Details of research being carried out by FRAME at the lab, or desk-based.
Undergraduate students from the University of Nottingham have been spending eight weeks in the FRAME Alternative Laboratory (FAL) to carry out a variety of projects and gain important laboratory experience.
Dr Andy Bennett, Director of the FRAME Alternatives laboratory said
Exposure of students to the use of non-animal methods early in their career is an important part […]
Undergraduate students from Nottingham Trent University have worked on behalf of FRAME with the aim of promoting engagement with the issues affecting animal experimentation and alternatives, and exploring ways in which it can be incorporated into the secondary school curriculum.
The university students created a survey to identify what if anything is already taught, what pupils’ […]
Between April 2014 and March 2015, 429 patients died waiting for an organ
transplant in the UK. A further 807 patients were removed from the transplant
list as deteriorating health meant that an organ donation would no longer be in the
patient’s best interest.
The lack of donated viable organs has led researchers to try to discover new methods […]
FRAME carried out a review of mouse models used to study Parkinson’s disease. The findings were presented by intern Michelle Maurer from Johannes Gutenberg University of Mainz, Germany.
Download the slides by clicking here: Parkinsons_Mouse_Presentation
FRAME Scientific Director Dr Gerry Kenna gave a lecture at the Dr Hadwen Trust Animal Replacement Science Conference. His topic was Using non‐animal methods to predict and avoid human adverse drug reactions.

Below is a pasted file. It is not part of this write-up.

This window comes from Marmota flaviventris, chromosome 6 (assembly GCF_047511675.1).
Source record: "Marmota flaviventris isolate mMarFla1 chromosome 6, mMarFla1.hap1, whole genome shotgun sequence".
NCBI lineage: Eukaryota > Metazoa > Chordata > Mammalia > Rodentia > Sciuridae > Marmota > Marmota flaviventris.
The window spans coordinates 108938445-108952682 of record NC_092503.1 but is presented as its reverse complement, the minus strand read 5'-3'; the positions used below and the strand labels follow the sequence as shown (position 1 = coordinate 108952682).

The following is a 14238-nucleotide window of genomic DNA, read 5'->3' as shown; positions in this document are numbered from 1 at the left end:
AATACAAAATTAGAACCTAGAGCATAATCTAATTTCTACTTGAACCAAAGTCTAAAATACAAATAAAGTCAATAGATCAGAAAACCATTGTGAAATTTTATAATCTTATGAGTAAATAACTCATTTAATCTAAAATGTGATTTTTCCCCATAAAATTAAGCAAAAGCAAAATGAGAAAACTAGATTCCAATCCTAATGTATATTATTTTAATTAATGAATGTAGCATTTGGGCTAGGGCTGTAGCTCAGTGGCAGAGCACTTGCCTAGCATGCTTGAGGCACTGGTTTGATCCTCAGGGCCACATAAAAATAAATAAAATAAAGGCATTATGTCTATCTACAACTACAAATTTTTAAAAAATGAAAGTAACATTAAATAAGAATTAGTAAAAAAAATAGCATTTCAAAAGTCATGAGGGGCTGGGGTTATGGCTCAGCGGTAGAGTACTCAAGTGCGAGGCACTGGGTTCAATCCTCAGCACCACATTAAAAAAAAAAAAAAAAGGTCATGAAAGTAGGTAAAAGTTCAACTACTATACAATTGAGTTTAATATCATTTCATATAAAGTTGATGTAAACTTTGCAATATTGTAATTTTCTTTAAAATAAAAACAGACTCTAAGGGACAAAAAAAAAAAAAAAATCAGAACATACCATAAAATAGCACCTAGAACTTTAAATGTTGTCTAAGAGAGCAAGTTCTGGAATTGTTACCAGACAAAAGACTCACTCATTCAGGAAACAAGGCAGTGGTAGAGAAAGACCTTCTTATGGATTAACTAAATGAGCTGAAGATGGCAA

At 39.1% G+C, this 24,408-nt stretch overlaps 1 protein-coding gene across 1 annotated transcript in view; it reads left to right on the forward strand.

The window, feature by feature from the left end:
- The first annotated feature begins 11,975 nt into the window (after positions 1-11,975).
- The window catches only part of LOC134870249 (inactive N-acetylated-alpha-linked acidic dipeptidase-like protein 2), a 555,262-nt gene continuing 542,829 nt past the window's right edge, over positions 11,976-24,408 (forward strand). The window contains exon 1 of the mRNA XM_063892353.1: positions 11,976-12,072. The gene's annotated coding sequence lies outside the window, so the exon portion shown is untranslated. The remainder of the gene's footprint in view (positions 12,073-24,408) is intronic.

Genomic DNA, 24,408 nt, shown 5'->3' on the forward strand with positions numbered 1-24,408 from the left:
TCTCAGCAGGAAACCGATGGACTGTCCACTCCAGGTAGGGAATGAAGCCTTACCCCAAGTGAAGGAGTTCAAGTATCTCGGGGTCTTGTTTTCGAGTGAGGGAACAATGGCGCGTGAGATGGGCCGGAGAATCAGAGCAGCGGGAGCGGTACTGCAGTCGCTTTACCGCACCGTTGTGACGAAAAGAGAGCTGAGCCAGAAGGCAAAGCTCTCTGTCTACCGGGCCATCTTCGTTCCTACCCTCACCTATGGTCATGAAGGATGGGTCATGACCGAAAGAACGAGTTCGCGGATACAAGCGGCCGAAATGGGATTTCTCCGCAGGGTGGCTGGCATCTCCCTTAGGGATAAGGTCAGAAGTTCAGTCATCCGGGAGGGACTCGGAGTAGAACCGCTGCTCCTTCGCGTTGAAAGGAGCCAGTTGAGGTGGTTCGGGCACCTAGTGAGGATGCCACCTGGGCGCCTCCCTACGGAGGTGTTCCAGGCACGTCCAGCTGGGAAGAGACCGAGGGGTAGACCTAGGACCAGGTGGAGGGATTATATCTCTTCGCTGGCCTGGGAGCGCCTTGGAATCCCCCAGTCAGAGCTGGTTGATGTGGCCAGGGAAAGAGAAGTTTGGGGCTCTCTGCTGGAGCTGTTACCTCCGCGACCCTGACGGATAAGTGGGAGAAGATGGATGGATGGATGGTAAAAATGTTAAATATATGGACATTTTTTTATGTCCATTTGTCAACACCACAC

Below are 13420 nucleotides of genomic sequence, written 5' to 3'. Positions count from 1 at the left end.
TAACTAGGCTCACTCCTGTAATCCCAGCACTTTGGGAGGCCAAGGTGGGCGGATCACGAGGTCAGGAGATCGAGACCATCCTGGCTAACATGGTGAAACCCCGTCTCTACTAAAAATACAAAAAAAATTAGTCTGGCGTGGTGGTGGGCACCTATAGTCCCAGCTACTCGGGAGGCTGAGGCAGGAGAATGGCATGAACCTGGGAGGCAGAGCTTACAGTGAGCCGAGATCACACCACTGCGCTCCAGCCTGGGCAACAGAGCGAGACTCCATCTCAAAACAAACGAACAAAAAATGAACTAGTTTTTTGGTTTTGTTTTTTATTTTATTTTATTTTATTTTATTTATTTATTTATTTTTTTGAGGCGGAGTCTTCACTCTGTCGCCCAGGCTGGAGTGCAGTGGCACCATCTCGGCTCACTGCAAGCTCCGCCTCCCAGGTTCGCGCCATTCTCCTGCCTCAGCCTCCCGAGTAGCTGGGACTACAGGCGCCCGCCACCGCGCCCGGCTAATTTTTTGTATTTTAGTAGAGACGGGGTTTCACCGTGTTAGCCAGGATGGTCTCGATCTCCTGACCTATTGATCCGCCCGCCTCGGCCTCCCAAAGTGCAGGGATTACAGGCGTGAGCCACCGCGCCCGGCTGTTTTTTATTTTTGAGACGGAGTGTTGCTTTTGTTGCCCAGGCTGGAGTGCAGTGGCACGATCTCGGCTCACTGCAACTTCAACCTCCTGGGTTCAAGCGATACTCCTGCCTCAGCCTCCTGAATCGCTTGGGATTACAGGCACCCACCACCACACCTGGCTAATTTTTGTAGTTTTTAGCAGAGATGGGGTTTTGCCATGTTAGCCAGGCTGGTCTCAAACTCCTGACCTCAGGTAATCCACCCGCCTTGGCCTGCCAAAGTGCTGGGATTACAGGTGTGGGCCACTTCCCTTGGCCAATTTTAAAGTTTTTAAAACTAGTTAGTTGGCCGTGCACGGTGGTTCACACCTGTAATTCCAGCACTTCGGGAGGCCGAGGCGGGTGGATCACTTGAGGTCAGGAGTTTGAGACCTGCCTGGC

Download the slides by clicking here: Adverse Drug Reactions.
The FRAME Alternatives Lab is able to differentiate human mononuclear blood cells into human osteoclasts (bone eating cells). Osteoclast dysfunction has been observed in a variety of bone diseases including osteoarthritis. The lab is currently investigating potential therapeutic agents which will decrease osteoclast activity in arthritis and reduce bone and joint damage.
Throughout its almost 50 year history FRAME’s researchers have authored very many scientific papers in both its own journal and others. They have also submitted articles to publications aimed at lay people, in order to promote the Three Rs to educators and the general public.
In addition they have written or translated a number of books […]
Much of the research into obesity and diabetes is carried out using transgenic animal models. FRAME’s experience and that of many others is that such animal models are of little use when trying to study human diseases and responses to potential therapies. The FRAME Alternatives Laboratory cultures primary human adipocytes and skeletal muscle myotubes to […]
It is well known that lipids (fatty substances) can have a positive effect on skin. A new project at the FRAME laboratory will enable close investigation of how lipids are absorbed to create those effects. The project will involve building three-dimensional models from keratinocytes, fibroblasts, melanocytes and immune cells. They will be isolated directly from […]
As well as working with human cells, where possible the FRAME Alternatives Laboratory works with human patients and volunteers to increase understanding of human disease. Quite obviously, data obtained from human subjects is infinitely more relevant than data from animal models.
Dietary studies in overweight and obese humans
In conjunction with Clinicians and Physiologists at Nottingham University, we have […]